Can-Ams were assigned the lofty task of conquering crags that would make a tricked-out Jeep wet its undercarriage, putting pilots, tires, and suspension to the ultimate test (more than once). You don’t often see a stock side-by-side being winched from the depths of a steep crevasse. This also happened more than once… The trail was actually established by a local Jeep shop forty years ago as a New Year’s Day ride, considered the one of the earliest hiking paths in the area before the off-road community discovered and consequently absconded it. Lucky for Trail Hero. Maybe a little less lucky for the pedestrians.
Crawling is cool and all, but the crescendo of the journey brought in a storm. Mavericks conveyed into the dunes like an ominous swarm, clearly up to no good. They perched atop a shallow bowl peering in at what was to come. Can-Am’s Factory Pro Dustin Jones, a good ‘ol boy from the South, set up to show his audience how it’s done.
The Visions of Victory host sent it into the valley bringing the rain along with him. Roost flew skyward in streams behind Jones as the X3 wrote its signature in the sand. Then the others followed suit. The pack buzzed in and out and all around the bowl until it was filled with spaghetti. Yeah, Can-Am fed everyone tacos after the ride, but they were all satiated well before then.
Vendor Row had its excitement to offer patrons as they kicked off the Closing Ceremonies with a Charity Raffle benefiting veterans and children with special needs. Prizes ranging from high-end winches, dirt tires, lubes, helmets and swag were called out to which giddy winners migrated to the announcers table with handfuls of tickets stuffed into their fists. Booths performed their final demonstrations, answered questions and packed up to try and enjoy some festivities themselves for a bit. While some left early to catch the Sand Outlaw Series Finals at the beach.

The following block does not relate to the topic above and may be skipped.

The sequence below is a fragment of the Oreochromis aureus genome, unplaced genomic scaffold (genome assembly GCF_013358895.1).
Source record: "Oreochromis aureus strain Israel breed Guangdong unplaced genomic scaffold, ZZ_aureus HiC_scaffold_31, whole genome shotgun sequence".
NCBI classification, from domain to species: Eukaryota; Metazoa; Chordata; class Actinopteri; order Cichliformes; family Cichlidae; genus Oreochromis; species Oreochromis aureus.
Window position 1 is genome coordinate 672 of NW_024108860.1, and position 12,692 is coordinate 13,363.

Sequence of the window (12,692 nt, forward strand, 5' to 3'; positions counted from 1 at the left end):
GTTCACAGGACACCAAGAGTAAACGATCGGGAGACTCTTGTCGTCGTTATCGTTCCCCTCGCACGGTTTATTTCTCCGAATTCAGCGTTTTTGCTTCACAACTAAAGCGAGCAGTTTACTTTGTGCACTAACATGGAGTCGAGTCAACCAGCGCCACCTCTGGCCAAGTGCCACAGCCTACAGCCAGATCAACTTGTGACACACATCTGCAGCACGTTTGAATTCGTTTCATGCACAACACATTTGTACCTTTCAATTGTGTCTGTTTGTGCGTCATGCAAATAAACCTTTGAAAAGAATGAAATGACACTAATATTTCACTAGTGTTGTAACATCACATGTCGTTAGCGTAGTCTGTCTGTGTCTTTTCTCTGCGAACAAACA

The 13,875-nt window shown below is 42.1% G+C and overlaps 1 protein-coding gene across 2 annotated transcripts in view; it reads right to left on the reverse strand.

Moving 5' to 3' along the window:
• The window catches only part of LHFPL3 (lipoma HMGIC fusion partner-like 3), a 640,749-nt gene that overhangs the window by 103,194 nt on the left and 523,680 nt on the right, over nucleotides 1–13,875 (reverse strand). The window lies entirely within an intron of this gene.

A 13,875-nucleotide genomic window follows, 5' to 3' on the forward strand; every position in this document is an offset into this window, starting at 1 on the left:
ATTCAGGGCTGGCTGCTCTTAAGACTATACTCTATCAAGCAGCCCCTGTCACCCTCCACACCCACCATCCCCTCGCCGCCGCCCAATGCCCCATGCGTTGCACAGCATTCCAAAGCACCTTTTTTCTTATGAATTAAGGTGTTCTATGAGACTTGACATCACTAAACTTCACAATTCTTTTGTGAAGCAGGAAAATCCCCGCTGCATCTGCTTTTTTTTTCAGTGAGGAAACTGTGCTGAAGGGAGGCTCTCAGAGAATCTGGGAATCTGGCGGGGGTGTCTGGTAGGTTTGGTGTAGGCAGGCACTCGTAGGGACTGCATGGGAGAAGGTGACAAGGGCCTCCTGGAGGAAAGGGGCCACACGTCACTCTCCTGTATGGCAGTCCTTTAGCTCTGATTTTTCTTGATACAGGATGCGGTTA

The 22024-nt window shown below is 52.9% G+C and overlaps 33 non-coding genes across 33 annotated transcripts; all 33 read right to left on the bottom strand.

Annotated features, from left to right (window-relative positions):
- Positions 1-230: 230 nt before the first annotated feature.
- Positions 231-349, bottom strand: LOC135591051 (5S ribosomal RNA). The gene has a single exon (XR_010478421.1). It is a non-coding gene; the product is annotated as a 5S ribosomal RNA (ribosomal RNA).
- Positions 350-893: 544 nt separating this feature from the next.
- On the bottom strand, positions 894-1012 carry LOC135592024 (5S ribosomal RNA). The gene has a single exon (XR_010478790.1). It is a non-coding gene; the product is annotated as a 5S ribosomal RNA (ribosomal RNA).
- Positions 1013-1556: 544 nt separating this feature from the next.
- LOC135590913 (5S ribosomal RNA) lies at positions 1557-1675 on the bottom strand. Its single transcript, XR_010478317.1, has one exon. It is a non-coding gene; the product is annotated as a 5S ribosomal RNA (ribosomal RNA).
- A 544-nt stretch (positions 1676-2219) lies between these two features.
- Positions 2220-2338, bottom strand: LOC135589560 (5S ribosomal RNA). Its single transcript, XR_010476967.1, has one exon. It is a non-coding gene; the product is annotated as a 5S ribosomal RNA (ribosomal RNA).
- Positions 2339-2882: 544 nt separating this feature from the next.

The original head-to-head race likely began as soon the second human was created, as they say. You could say it’s second nature, that it’s in our blood to take two or more of the same vehicles or circumstances and then compare side by side to see who reaches some arbitrary location first. And down at the Outlaw drag strip, these contenders were no different.
Billowing contrails of sand sprayed from the rear paddle tires of every vehicle that entered. The roar and race gas preceded all the action, blowing out your eardrums just in time to head to the music fest. (Who needs earplugs?) And at a rumored over 1,000 hp with a rough 1,500 pound minimum, there’s no surprise that the noise blew the eyebrows off of unsuspecting bystanders, so-to-speak.
Energy here was through the roof. Side-by-sides, Jeeps and built-out rigs alike cued up to the flag fencing with the hope of witnessing glory. A simple, barebones heat that went from zero to 300 feet in a mere 3.74 seconds – at least that was the fastest lap recorded at the finals. In sand, in the crude equivalent of a motorcycle-powered golf cart, the speed in the lanes were, for lack of a better word, bananas. And the Cinderlla storyline of Ben Sobotka #451 who took his SS FAB Can-Am Outlaw car to 97mph by the exit of the runway, which secured him a historic win against the undefeated #12 RZR. Of course, the crowd went wild.
“We don’t really like to talk about numbers…” one of the drivers mentioned when questions about horsepower popped into the conversation. Well, we’re glad someone allegedly did.
A sound that could only be drowned out by the powerful boom from the stage. Filter brought down the house with fan favorites as a bonfire brought the energy from spirited to chill. Winding down a dynamic week in a magnificent Hurricane, Utah. Ups and downs are expected at a gathering of this magnitude. But what generally determines a successful event is its growth. Have they been here before? Are they returning next year? If the answer is yes to either question, then you may have pulled it off, whatever it is you’re doing.
Over 33-thousand attendees in 2021 and a projected increase by Sunday morning’s count, The Trail Hero 2022 has altogether run flawlessly. And what few concerns were presented are noted for next year. As Joseph Campbell said, “Your sacred space is where you can find yourself over and over again.” And for many of us who attended this gathering of friends, fun and fond memories, it’s a space we’ll try to revisit as often as possible, because it’ll be sure to visit us…at least in our daydreams.